Monday, August 23, 2010

Self-hagiography #1

Ipolyta, chained to infant sea-turtles upon the incident of their hatching, grows despondent on her deathbed

I wish I had not sewn myself
to the animals I wanted to save.
Because it killed them, my belief
in the faces of their tiny deaths
becomes an item of miracle, proof
posthumous at my beatification.
They are mine by fault and final

ordinance. I remember the pulse
of eggs in the late sun, the vital
push. Beaky mouths rent what had until
protected—only then to strive impossibly
toward surf. To have them take me
impossibly with them, to have them
quarter me, make me chum, impossibly

to have them--I caught them.
But first, myself. With fishhooks
I pierced the sides of an emaciated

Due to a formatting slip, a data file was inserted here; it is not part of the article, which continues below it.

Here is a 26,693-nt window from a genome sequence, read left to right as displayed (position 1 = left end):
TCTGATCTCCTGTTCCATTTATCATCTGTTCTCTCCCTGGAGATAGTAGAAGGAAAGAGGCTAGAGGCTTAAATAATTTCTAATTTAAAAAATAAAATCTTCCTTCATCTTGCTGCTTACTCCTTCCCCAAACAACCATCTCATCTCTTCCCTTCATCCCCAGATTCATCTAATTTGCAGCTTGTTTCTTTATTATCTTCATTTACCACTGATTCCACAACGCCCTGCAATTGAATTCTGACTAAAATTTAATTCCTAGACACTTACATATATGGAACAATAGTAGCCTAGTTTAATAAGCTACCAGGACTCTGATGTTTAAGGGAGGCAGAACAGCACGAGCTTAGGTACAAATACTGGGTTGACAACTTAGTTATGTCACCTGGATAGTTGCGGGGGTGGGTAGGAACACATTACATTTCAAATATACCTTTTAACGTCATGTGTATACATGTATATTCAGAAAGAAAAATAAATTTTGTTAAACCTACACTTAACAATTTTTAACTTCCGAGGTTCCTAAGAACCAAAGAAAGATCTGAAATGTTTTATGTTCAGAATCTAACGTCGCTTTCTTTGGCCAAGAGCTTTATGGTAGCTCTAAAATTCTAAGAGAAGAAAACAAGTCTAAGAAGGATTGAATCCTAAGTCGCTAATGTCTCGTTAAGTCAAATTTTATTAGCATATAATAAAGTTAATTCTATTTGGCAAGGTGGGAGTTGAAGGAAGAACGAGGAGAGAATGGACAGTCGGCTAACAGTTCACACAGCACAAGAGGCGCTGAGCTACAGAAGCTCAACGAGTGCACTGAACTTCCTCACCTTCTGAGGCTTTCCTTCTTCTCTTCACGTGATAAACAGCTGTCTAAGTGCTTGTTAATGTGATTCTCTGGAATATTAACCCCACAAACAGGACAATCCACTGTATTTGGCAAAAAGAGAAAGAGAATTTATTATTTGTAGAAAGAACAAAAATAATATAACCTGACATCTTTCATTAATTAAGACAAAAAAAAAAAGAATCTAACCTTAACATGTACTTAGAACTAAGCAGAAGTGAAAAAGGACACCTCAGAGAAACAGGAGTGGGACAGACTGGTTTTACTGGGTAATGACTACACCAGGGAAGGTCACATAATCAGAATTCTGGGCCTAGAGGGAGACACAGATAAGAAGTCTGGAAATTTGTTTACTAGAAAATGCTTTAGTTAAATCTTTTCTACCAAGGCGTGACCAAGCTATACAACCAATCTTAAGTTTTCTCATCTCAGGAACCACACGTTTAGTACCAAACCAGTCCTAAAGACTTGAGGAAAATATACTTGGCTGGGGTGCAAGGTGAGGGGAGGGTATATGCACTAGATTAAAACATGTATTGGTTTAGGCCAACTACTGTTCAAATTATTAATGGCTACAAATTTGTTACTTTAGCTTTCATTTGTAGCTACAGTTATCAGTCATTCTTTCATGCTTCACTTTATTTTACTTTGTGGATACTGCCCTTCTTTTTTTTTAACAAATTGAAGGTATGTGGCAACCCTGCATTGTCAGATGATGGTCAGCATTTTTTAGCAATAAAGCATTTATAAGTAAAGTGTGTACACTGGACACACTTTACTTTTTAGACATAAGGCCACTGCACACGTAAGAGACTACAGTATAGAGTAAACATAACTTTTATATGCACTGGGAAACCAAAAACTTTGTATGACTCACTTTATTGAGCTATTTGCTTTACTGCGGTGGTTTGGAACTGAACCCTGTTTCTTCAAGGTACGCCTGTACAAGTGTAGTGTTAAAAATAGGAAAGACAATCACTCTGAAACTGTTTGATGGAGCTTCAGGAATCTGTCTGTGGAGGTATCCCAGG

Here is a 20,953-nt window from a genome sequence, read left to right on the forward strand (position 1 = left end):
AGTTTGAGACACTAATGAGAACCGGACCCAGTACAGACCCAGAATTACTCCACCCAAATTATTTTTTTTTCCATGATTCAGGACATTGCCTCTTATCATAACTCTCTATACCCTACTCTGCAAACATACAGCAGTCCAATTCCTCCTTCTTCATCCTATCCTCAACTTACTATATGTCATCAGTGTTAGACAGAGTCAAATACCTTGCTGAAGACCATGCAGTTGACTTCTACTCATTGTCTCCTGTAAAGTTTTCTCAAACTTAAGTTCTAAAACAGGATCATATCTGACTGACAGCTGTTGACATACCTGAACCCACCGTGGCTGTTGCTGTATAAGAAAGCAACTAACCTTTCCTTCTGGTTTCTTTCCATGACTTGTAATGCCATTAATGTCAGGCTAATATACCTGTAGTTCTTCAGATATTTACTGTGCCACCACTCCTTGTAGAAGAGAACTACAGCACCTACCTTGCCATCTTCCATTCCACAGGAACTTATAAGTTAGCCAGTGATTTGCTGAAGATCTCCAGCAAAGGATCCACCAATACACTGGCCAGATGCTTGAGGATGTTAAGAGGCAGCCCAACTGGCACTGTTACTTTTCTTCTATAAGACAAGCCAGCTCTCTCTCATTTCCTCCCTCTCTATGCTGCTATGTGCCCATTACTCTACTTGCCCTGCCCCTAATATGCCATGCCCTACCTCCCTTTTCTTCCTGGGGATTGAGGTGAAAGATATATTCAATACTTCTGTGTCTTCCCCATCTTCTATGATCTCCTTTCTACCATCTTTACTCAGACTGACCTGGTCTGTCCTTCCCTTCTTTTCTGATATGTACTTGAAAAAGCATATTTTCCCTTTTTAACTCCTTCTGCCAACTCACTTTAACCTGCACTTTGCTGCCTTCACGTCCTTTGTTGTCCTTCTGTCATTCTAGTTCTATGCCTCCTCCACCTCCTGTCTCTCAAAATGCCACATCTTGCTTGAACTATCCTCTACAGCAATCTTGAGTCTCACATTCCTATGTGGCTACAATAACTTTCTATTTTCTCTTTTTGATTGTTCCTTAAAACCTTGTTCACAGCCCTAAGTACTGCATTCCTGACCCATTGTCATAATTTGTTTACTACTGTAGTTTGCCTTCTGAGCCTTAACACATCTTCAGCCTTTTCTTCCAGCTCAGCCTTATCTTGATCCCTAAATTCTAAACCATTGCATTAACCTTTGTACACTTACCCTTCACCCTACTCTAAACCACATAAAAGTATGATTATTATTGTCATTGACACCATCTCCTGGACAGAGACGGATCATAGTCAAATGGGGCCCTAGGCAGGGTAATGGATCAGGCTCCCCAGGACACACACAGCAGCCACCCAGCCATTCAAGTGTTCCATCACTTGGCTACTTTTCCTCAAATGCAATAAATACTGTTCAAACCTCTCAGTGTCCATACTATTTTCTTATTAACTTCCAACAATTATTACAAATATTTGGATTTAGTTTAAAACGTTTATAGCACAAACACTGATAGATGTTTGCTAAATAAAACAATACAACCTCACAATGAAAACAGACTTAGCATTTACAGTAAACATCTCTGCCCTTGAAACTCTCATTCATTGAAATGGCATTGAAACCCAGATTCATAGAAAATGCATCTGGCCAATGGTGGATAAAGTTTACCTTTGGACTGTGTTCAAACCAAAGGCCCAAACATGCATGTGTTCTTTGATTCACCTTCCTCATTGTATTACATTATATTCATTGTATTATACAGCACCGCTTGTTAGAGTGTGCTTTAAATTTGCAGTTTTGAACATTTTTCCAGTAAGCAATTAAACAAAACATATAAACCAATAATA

form like a seam, then bound the hooks
to silver chain, then chain to other
hooks--these I sent swiftly into
the brave fumblers. They have no

shoulders for yoking, only divots of
regret where I punctured what was not yet...
what was too yielding. Thus tethered, they
began the dyings, diminishing tugs I felt
at my barely bloodied edges. My unspreading
was their first, last constellation: as their
fingerling-heads lolled onto sand, I lay

before them as before God now—goliath of fastening.

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